ReplyDelete
    Replies
    1. Thank you Natalie!! I really hope samhith cherishes these experiences. As of now, while he does come along, the desire to break free and go his own way is already there... since he is now a teen. he wont come along with me for much longer...

      Delete
  4. A change from the previous posts, Anu. Hope Samhith and you had a good time.

    PS: Do you have contact details of the place where the guides are hired from? I'd like to offer them FREE lessons in Geology to them.

    ReplyDelete
    Replies
    1. Absolutely, Sudha... Both of us enjoyed the change from all the temples and sculptures :P

      About the guides, well, they have been told or taught what they tell us. dont think they are to blame. If anything, it is the organisation which trains them which is the cause. And, as you have told me, they are wrong in their identification and understanding of the geology of the place, the issue goes way up, cause thats the only information available online as well. I cant find any actual geologists who have actually written about this place... maybe they have written papers, which arent available to people like us. In any case, I dont think they will even be able to understand your free lessons. But i hope you go soon and come back and tell me what these are, so I can update my post accordingly.

      Delete

Post a Comment

Thanks so much for stopping by. Please leave a comment for me so that I will know you have been here....

Popular posts from this blog

The Havelis of Bikaner - A Photo Post

The lanes are narrow , twisting and turning amidst buildings old and new. Crumbling old structures with intricate workmanship stand side by side with art deco buildings, and more modern constructions, which follow no particular style. Autos, bicycles, motorcycles and vans rush past, blowing their horns as loudly as possible, while cows saunter past peacefully, completely unaffected by the noise. In the midst of all this chaos, children play by the side, and women go about their chores, as we explore these by-lanes of Bikaner, and its beautiful Havelis. Facade of one of the Rampuria Havelis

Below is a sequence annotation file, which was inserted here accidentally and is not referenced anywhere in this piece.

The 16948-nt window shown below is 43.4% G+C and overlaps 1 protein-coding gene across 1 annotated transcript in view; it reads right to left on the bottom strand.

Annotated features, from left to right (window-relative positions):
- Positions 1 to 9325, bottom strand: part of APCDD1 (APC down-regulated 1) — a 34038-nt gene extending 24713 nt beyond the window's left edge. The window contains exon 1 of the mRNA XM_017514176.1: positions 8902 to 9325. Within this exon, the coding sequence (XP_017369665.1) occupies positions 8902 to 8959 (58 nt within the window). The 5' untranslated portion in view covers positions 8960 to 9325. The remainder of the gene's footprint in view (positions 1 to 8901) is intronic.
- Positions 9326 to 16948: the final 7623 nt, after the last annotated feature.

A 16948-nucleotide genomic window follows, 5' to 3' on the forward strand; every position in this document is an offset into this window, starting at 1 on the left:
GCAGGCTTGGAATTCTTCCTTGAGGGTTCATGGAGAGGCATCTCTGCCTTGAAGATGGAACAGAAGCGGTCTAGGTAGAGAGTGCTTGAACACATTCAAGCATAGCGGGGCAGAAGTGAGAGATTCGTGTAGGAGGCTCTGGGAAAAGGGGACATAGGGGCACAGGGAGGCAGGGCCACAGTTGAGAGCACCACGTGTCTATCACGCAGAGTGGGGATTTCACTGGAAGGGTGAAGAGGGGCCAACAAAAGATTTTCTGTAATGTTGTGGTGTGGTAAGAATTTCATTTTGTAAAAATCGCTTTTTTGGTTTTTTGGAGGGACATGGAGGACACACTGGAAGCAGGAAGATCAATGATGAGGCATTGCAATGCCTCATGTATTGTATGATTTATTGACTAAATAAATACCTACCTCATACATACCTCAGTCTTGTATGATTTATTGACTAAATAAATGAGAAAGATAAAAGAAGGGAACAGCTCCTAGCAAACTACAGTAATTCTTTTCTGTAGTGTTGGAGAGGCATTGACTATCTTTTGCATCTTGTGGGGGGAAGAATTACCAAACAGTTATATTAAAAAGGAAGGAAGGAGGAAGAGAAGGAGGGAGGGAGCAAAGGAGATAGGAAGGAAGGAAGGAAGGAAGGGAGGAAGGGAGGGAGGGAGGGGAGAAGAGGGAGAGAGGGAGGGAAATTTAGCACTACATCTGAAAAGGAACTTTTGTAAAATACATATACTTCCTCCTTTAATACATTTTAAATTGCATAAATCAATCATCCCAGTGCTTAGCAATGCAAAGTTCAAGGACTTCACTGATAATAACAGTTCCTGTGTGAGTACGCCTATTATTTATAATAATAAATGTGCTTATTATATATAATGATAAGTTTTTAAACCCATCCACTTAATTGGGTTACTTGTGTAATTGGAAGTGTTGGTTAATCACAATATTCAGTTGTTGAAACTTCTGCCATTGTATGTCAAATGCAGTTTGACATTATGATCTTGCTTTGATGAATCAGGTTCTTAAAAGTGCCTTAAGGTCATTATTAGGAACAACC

Bhedaghat - Home of the 81 Yoginis

The Narmada flows down the mountains , carving out a path for herself as she makes her way down to the plains of Central India. She cascades from the rocks, her fine spray making it appear as if billows of smoke (dhuan) arise from the flowing streams of water (dhaar), giving it the name Dhuandhar. Dhuandhar Falls The force of her flow creates a gorge , smoothening and carving out the rocks into fantastic shapes, the pure white of the rocks standing starkly against the shades of the water. It is a joy to cruise down the river in a boat, seeing the natural contours created by the river, now famous as the Marble Rocks. We are at Bhedaghat, located on the banks of the Narmada near Jabalpur, where thousands of visitors turn up to see these natural landscapes, creations of the sacred Narmada, and pay obeisance to her. However, to me, the most interesting thing about Bhedaghat, isn’t the falls or the rocks, or even the river. What makes Bhedaghat special is t

Kabini Part 3 - After the Rains

Visiting Kabini in peak summer, we hadn’t bargained for the rains, which dominated our three days at the Lodge. While animal sightings were understandably lesser than usual, seeing the forest in the rain was an interesting experience in its own way. However, as we headed back into the forest for our second and third safaris, we hoped the rains would let up, and allow us to see more animals! Winding jungle paths